Graham Reid | | 1 min read
Ahh yes, the "Dunedin sound", huh? Well here's something out of the south which will further confound preconceptions: King Leo LaDell and his tight band haul into tough urban blues territory with the confidence of people who have been schooled on the South Side of Chicago and were nourished on Muddy Waters, Howlin' Wolf and all the other electric and electrifying blues giants.
They pull in some New Orleans/barrelhouse piano, drive it home with hard harmonica, and write inventive original material which wouldn't shame any contemporary blues album coming out of the USA.
The tough Hands of A Maker, the wiry I Can Taste the Love and the harp-honkin' Down the Nui instrumental here are all outstanding and must brush up something menacing live.
Multi-instrumentalist, America-born King Leo -- who has played in bands in the US and opened for the likes of Danny Gatton -- also throws in a little Havah Nagilah into his solo on Gary's Not Here, sort of Jewish surf blues like Boom Pam. There's also the amusing BB King-influenced Honesty ("you're my friend and I love you, but why must you wear that stupid hat").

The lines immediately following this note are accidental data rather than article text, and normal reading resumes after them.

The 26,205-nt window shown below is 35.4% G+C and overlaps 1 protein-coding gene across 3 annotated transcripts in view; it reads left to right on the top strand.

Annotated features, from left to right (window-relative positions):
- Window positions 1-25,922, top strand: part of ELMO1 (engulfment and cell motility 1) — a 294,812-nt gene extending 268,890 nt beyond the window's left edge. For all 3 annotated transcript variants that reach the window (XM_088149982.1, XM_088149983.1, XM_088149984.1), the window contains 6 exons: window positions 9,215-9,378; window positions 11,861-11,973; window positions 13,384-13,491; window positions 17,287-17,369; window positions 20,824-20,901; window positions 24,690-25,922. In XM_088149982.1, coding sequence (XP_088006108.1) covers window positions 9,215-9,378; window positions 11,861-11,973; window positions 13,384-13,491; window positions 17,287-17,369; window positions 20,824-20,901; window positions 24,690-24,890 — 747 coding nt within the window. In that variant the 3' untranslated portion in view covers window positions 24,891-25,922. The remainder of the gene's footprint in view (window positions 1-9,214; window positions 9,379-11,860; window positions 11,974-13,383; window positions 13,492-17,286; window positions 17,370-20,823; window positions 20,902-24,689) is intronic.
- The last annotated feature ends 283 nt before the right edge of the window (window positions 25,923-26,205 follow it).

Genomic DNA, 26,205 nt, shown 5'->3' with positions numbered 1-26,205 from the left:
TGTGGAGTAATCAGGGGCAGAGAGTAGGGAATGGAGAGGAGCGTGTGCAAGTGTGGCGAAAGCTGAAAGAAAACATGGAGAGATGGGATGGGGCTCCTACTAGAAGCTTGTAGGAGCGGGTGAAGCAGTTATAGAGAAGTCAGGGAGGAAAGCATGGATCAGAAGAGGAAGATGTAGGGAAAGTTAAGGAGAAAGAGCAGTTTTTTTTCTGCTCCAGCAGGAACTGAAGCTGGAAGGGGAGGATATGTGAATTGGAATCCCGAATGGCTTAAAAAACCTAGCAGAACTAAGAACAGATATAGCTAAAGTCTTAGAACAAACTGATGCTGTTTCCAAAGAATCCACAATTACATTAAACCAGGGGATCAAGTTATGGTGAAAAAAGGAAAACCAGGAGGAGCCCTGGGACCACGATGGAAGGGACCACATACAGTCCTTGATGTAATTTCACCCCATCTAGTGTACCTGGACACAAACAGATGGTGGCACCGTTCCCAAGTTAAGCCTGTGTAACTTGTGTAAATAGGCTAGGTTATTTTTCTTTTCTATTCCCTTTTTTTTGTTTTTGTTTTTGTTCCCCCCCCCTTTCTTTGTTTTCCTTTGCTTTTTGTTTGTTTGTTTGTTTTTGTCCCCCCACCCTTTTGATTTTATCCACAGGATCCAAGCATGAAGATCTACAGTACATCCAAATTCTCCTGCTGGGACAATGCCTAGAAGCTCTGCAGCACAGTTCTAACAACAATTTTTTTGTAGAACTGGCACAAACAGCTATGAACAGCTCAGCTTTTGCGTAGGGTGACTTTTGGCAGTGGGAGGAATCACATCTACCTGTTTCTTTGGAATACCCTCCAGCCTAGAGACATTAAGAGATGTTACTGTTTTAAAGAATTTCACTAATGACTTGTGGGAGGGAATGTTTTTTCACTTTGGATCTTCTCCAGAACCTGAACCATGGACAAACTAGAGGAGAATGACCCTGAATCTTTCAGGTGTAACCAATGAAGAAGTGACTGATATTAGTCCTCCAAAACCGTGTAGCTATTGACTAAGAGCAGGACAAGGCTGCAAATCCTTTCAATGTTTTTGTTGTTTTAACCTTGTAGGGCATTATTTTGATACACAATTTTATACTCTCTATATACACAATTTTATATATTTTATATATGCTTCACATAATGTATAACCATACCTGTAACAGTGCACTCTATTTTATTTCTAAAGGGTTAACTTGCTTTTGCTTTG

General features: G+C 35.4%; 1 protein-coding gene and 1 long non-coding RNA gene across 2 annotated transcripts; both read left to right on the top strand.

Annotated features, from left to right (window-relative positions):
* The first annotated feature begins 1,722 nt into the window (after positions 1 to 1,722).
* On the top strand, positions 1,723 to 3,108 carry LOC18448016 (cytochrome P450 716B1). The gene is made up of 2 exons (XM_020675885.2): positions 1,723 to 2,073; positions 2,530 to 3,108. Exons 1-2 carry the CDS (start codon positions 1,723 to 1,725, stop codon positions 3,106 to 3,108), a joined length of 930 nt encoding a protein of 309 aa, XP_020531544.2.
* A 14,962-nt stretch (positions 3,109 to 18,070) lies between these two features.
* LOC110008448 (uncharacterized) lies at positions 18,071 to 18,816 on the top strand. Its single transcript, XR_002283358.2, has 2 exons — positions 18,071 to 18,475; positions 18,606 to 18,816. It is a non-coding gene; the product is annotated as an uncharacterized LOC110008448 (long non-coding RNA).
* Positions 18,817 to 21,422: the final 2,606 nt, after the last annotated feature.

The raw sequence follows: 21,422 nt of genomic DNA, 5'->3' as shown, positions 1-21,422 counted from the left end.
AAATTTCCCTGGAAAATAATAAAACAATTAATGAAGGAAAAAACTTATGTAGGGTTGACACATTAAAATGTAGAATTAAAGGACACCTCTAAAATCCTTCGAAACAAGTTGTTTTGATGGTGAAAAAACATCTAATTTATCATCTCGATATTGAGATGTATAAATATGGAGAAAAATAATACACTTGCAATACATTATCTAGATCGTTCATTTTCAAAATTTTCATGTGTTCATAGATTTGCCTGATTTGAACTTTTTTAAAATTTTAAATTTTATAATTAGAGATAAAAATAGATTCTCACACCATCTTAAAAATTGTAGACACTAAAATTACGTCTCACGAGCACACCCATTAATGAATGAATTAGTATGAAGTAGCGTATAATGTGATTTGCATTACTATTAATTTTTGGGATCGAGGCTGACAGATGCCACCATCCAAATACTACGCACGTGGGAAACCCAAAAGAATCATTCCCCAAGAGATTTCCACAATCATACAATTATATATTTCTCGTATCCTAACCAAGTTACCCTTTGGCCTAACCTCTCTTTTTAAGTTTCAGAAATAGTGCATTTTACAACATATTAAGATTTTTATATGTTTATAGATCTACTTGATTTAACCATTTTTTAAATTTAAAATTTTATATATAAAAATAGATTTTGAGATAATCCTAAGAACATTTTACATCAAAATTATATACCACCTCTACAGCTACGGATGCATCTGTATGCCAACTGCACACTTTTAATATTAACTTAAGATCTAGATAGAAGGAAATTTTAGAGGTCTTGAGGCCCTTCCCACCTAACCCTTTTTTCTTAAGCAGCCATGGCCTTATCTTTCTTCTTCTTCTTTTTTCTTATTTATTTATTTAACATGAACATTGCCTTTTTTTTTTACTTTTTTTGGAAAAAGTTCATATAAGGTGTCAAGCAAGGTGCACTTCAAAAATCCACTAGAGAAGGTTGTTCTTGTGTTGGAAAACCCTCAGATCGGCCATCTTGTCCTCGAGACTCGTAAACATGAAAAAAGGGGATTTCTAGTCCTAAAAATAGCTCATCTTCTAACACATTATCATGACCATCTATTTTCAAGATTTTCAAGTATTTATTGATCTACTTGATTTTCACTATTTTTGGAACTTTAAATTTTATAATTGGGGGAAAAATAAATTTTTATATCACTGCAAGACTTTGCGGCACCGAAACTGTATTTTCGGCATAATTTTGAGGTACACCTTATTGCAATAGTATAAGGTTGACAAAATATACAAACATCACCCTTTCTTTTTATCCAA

But he's serious too and weighs in on the smacking debate with Don't Touch That Child, although the more amusing flip comes on Sean Connery ("don't lay a hand on her Sean Connery, if you do you're no kind of man at all, if you mistreat your Moneypenny, I hope they'll give you five to twenty")
This apparently came out back in January but has only just landed on the Elsewhere desk (nice timing gentlemen, it was up against dozens of NZ Music Month albums) and whatever touring they did to promote it will have long passed. But these two discs -- one of originals the other of covers of their heroes like Muddy, Sonny Boy Williamson, BB King, Little Walter and the like -- are gutsy, edgy and have dirt under their nails.
These songs also sound like they were done live in one take by this tight four-piece. Yes, that kind of urgency and immediacy. Recommended.